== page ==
Quick: name the builder of the Great Pyramid at Giza.Khufu Who build the temple complex at Angkor Wat?Suryavarman II While the buildings, among the greatest monuments ever built, still stand, their builders are all but forgotten, save to a relative handful of specialists. Given that none of us can reasonably hope to match this level of accomplishment, what's reasonable is to place our hope for immortality in our children.

(You see this way of thinking at work in Genesis where God promised Abram that He would make his descendants as "numerous as the stars." Abram's more accomplished contemporaries are all-but-forgotten while, through his offspring, all nations on Earth were blessed.)

There's another, more personal, way in which children are a blessing: they can transform you. They teach us what unconditional love, devotion and sacrifice mean in a way that no other experience can. They help us to distinguish what's important from what's not and what's lasting from what's transient. In other words, they make us better people.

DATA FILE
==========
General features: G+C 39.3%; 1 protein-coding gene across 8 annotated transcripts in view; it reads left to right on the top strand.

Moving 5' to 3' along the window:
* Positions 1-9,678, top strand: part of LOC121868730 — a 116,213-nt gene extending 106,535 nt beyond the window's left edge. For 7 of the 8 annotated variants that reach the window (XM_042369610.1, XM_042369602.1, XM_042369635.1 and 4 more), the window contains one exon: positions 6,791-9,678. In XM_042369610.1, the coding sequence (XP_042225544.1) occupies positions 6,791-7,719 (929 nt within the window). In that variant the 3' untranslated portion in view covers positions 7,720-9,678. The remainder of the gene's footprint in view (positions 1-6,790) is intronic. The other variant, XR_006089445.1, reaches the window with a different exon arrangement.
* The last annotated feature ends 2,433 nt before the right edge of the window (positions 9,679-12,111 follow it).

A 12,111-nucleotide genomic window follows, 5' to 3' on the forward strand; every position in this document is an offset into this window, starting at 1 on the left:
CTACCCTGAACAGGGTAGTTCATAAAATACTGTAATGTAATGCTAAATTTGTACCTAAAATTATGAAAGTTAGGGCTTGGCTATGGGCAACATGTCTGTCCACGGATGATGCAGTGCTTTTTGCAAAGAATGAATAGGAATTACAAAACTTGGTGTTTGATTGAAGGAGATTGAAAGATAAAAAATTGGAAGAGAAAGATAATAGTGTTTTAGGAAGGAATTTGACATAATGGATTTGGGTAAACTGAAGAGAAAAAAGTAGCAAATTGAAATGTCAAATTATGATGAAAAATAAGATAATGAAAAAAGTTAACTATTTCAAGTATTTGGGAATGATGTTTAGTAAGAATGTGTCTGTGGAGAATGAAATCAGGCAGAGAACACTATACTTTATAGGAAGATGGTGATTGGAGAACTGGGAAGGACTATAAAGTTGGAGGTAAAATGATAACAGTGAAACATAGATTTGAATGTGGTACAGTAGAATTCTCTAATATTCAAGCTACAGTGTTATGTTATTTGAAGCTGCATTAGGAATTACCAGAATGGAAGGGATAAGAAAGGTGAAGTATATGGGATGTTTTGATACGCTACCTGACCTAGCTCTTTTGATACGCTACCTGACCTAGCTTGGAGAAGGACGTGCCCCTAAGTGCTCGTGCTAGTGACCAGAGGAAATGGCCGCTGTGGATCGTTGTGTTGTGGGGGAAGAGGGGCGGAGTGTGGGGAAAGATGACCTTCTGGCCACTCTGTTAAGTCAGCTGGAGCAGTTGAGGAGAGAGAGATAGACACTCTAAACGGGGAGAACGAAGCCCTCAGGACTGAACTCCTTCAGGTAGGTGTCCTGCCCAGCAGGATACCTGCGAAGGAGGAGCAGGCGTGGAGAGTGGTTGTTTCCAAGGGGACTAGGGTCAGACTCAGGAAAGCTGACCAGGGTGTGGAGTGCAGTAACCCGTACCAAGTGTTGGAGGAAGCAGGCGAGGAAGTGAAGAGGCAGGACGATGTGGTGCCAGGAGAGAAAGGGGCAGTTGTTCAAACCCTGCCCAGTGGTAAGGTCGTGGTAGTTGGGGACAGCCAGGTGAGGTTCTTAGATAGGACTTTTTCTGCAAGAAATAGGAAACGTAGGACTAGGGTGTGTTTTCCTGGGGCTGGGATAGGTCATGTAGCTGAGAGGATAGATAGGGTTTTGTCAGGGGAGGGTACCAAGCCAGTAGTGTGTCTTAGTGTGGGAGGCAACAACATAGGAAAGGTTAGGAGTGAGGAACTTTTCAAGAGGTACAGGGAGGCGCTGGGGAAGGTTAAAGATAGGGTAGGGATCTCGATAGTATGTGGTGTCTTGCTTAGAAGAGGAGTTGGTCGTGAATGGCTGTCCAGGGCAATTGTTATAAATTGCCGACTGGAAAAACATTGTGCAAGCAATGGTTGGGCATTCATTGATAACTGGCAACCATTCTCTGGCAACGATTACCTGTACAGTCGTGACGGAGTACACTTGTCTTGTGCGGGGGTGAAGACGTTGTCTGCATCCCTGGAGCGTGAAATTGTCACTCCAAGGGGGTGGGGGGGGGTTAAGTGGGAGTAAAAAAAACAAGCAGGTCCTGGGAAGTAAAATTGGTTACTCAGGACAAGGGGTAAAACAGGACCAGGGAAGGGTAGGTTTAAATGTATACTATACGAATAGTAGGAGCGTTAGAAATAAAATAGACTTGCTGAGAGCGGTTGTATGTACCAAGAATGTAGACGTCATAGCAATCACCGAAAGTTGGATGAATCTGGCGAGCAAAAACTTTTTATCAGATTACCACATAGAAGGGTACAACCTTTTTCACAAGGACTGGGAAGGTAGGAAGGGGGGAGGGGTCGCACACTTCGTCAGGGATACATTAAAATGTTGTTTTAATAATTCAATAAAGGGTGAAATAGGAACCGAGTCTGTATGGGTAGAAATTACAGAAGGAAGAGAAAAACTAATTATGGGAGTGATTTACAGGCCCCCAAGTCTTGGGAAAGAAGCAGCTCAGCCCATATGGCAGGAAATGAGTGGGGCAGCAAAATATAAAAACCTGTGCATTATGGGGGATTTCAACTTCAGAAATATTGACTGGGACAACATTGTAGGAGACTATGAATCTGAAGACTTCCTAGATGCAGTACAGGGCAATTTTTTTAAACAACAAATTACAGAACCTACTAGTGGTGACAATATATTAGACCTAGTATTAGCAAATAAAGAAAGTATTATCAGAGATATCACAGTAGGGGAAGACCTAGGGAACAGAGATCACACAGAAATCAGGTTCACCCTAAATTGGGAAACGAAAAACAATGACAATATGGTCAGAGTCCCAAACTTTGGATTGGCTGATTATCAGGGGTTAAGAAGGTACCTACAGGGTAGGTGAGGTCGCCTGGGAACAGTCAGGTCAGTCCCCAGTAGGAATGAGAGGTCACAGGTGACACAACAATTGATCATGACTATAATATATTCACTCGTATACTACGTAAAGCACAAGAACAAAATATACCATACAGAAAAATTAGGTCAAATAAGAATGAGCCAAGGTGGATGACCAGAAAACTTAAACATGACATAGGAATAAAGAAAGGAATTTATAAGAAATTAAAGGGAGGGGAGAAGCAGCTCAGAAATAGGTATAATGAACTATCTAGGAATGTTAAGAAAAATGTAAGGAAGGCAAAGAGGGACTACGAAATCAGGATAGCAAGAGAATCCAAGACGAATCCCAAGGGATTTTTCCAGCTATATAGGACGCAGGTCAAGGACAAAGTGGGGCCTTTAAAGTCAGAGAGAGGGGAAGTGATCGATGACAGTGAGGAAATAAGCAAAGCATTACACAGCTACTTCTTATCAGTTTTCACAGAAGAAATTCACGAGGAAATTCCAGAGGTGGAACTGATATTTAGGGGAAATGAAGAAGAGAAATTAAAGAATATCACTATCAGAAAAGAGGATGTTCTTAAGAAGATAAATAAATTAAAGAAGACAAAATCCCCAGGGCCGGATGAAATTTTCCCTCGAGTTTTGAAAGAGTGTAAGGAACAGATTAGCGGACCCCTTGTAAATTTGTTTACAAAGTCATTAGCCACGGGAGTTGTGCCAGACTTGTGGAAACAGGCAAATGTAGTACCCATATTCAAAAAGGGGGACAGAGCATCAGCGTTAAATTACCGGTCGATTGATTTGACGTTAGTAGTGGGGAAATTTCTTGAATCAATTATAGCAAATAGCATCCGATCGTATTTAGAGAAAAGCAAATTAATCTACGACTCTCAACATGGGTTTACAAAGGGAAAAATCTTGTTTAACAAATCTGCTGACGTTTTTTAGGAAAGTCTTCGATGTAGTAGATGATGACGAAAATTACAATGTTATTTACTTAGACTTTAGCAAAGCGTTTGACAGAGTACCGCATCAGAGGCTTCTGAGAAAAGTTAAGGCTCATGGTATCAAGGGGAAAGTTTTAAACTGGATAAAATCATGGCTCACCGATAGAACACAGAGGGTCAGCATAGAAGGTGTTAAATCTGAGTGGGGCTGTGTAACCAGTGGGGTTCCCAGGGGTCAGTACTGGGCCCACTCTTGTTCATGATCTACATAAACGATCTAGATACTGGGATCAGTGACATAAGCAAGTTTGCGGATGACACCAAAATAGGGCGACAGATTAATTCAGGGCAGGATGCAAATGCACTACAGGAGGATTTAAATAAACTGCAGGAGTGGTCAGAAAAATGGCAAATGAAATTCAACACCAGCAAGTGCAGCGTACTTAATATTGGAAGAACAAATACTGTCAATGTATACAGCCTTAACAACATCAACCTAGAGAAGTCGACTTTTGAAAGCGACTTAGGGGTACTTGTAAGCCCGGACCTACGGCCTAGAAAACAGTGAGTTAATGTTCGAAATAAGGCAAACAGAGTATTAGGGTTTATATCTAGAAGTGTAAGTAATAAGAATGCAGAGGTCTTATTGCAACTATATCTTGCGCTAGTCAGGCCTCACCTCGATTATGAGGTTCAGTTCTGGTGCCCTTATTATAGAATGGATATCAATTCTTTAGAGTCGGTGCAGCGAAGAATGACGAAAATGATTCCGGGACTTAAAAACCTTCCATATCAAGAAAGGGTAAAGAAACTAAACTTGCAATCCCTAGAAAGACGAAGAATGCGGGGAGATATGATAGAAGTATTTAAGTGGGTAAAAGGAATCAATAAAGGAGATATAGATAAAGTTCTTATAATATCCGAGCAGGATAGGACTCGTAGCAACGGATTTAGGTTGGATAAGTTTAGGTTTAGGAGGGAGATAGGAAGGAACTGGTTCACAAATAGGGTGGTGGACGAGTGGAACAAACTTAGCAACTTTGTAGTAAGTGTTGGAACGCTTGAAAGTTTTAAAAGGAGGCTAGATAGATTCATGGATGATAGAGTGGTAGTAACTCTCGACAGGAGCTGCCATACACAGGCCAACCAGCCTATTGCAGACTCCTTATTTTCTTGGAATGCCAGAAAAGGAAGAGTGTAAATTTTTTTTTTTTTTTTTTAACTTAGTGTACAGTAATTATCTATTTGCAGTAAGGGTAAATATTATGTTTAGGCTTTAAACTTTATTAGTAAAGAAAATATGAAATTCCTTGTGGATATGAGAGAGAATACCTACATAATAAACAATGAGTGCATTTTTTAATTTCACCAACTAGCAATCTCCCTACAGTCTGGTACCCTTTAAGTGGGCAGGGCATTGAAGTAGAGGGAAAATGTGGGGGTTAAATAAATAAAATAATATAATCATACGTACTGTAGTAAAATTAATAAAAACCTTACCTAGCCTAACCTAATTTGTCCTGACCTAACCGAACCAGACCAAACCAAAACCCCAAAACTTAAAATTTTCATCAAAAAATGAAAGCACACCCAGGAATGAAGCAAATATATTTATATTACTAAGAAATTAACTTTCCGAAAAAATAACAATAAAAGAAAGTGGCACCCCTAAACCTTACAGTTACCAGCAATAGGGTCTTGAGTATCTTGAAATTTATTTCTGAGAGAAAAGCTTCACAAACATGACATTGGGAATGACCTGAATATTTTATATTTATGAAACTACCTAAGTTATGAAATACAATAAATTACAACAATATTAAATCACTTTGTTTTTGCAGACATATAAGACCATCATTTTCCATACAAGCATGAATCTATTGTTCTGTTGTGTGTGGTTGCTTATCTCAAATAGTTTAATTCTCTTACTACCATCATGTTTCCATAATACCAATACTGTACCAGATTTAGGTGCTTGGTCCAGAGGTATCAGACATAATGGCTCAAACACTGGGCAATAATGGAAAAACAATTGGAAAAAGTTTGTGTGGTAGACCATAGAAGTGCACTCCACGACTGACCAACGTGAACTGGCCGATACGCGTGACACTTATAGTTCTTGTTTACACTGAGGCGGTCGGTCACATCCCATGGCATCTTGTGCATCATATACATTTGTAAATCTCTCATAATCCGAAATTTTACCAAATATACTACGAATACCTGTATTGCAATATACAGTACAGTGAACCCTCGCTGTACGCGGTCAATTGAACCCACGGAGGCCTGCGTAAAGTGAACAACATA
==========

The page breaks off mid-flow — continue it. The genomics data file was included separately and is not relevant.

This kind of education may not sound too appealing to those who value their freedom above everything else — my friend Jennifer Roback Morse once compared some young libertarians of her acquaintance to children with attachment disorder — but it's, in large measure, the things that we learn from loving our kids that makes up the good life.

Someone who learned this lesson is Melanie Marsh, a woman who thought that she was already living the good life: an American living in England with a loving husband, two lovely children and more-than-enough money. Then her youngest son, Daniel, is diagnosed as autistic and everything changes. She devotes herself to proving the experts wrong about Daniel. She risks everything, including her marriage, just to hear Daniel talk.

I should probably mention that Melanie is a fictional character — she's the protagonist/narrator of "Daniel Isn't Talking," a new novel by Marti Leimbach, which is also being made into a movie starring Julia Roberts. Melanie's experiences are based on Leimbach's own experiences with her autistic son, Nicholas.

Of course, only the tiniest fraction of parents will ever experience this kind of adversity when it comes to their kids. And that's my point: If the real-world Melanies can, despite their struggles and hardships, see their children as a blessing, I suspect that those of us whose children aren't as "challenging," can, too. It all depends on what you mean by the "good life."

Copyright 2006 Roberto Rivera y Carlo. All rights reserved.